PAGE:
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Malaysian Sister - Puteri Saadong

Malaysian history and legend tell the story of the beautiful, but tragic heroine, Puteri Saadong.
Her aunt, Cik Siti Wan Kembang, was ruler at that time. She had no heir, so she chose Puteri Saadong to become future queen. The northern part of the Malaysian peninsular was under the control of Thailand. The Malaysians were required to send tribute or ufti: golden flowers as a present to the King of Thailand each year.

Stories of the beautiful Puteri Saadong spread far and wide, even to the king of Thailand. The king demanded that she be sent to Bangkok, in addition to the annual tribute of golden flowers. Thailand threatened to attack and wage war against the Malaysian state, if the king’s demand was not fulfilled.

Together with a royal adviser, Puteri Saadong agreed to go to Thailand. She was already betrothed (or may have been actually married) to her cousin, Raja Abdullah. She promised to come back to him in virgin purity. The story tells that she stayed in the king’s palace for quite some time. Every time the lecherous king approached her, wanting her to spend the night with him, she would use her feminine charms: the most beautiful music, dances and songs - to distract him.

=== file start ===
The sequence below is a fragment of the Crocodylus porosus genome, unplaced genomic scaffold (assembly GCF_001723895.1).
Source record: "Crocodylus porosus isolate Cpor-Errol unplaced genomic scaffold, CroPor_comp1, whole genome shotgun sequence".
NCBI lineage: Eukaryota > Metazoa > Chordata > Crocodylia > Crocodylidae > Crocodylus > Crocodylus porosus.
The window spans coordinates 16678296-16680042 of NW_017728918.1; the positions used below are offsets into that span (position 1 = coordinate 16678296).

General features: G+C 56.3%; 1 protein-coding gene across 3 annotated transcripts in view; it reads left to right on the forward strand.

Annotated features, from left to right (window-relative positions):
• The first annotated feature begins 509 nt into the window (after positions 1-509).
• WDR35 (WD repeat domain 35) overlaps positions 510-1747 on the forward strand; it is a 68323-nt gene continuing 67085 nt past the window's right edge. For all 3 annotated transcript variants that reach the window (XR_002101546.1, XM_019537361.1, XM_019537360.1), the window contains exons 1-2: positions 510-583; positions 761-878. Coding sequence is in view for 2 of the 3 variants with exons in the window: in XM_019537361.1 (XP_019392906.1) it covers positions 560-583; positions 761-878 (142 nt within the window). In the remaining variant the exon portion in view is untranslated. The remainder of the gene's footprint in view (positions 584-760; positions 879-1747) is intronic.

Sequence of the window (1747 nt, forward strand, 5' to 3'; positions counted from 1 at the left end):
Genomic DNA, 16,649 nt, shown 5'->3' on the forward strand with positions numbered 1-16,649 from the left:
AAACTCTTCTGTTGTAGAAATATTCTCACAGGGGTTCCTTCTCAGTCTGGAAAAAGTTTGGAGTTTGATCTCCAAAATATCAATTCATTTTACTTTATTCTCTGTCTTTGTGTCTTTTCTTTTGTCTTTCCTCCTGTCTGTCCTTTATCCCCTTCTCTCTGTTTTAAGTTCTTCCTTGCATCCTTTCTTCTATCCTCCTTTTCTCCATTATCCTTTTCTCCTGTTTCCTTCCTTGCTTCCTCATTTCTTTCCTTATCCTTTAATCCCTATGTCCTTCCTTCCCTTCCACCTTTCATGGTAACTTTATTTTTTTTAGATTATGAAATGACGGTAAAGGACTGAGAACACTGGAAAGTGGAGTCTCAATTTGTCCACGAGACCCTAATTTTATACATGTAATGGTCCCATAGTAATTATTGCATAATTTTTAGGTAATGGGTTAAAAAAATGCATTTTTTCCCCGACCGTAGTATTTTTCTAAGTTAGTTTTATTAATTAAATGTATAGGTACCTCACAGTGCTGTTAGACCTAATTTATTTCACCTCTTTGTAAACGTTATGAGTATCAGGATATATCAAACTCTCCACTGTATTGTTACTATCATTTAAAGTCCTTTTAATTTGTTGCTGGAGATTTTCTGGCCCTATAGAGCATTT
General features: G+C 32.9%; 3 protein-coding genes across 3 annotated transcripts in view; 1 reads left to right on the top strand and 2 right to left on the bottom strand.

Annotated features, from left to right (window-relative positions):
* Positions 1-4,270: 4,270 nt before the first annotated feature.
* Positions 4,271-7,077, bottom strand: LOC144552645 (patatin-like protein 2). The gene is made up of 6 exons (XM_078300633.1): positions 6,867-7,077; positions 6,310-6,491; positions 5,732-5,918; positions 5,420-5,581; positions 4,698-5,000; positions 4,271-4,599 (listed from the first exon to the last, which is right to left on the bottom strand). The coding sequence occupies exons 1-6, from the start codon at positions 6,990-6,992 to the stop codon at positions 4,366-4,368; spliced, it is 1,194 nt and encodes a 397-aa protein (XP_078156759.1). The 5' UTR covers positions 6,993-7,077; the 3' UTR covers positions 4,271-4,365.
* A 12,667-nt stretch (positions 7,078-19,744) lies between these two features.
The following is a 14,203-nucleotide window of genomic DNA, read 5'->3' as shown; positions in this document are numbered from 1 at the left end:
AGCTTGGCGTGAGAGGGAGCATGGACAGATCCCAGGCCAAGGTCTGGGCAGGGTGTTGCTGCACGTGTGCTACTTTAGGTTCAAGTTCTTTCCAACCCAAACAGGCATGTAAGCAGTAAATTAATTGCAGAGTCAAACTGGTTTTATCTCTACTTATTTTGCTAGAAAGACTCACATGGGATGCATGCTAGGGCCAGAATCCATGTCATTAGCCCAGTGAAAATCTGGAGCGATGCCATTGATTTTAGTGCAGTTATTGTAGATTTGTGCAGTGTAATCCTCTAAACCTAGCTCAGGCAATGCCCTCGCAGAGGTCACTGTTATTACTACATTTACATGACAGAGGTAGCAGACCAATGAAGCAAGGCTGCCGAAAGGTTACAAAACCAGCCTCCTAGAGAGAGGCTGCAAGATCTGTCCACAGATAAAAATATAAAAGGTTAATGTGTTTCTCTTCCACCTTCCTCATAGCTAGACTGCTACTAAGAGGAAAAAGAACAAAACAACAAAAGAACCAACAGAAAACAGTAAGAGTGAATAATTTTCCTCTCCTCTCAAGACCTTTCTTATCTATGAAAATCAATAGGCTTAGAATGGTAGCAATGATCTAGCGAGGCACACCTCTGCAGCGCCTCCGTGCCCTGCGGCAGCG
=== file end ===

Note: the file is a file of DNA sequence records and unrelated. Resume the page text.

Later the king was afflicted with the most dreadful skin disease. The court physicians were summoned, but they could not find a cure. One of them had a dream in which the king’s disease was cured in the bath water of Puteri Saadong. The king asked the princess to help him. She agreed to help cure the king’s disease, but first he had to promise that, once cured, he would send her safely home - in virgin purity. The king was cured. He kept his promise and the princess was sent back home with many gifts and full honours.

When she arrived home, she went straight to her fiancé’s palace. There she discovered that he had been unfaithful to her. During a fierce argument, she “accidentally” stabbed him with her golden hair pin! Legend tells how, before she left for the mountain palace of Gunong Ayam, she made a curse by throwing a stone into the River of Kelantan: there would be no beautiful princesses among her descendents for seven generations. She became queen and ruled the north part of the Malay peninsular, Kelantan, from her highland palace.

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